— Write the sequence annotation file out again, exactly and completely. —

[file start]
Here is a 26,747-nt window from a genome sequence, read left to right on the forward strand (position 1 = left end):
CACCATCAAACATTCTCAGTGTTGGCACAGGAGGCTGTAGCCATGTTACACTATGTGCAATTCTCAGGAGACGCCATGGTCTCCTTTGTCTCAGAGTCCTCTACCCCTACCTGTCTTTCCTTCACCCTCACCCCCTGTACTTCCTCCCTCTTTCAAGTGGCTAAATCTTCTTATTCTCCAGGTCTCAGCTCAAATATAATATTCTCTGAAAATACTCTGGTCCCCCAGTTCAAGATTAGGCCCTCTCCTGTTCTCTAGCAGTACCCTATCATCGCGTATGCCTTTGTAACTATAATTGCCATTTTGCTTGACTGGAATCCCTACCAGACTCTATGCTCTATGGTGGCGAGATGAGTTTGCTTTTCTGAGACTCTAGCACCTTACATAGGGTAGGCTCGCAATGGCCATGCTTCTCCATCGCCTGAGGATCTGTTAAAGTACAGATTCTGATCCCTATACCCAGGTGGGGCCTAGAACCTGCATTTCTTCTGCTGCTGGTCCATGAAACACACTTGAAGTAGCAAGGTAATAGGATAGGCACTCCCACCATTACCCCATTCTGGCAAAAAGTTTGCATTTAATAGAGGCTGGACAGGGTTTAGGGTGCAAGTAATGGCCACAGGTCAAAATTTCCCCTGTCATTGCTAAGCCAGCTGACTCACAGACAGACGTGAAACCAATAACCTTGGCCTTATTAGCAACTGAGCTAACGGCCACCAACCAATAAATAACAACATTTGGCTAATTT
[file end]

Here is a 26,747-nt window from a genome sequence, read left to right on the forward strand (position 1 = left end):
CACCATCAAACATTCTCAGTGTTGGCACAGGAGGCTGTAGCCATGTTACACTATGTGCAATTCTCAGGAGACGCCATGGTCTCCTTTGTCTCAGAGTCCTCTACCCCTACCTGTCTTTCCTTCACCCTCACCCCCTGTACTTCCTCCCTCTTTCAAGTGGCTAAATCTTCTTATTCTCCAGGTCTCAGCTCAAATATAATATTCTCTGAAAATACTCTGGTCCCCCAGTTCAAGATTAGGCCCTCTCCTGTTCTCTAGCAGTACCCTATCATCGCGTATGCCTTTGTAACTATAATTGCCATTTTGCTTGACTGGAATCCCTACCAGACTCTATGCTCTATGGTGGCGAGATGAGTTTGCTTTTCTGAGACTCTAGCACCTTACATAGGGTAGGCTCGCAATGGCCATGCTTCTCCATCGCCTGAGGATCTGTTAAAGTACAGATTCTGATCCCTATACCCAGGTGGGGCCTAGAACCTGCATTTCTTCTGCTGCTGGTCCATGAAACACACTTGAAGTAGCAAGGTAATAGGATAGGCACTCCCACCATTACCCCATTCTGGCAAAAAGTTTGCATTTAATAGAGGCTGGACAGGGTTTAGGGTGCAAGTAATGGCCACAGGTCAAAATTTCCCCTGTCATTGCTAAGCCAGCTGACTCACAGACAGACGTGAAACCAATAACCTTGGCCTTATTAGCAACTGAGCTAACGGCCACCAACCAATAAATAACAACATTTGGCTAATTT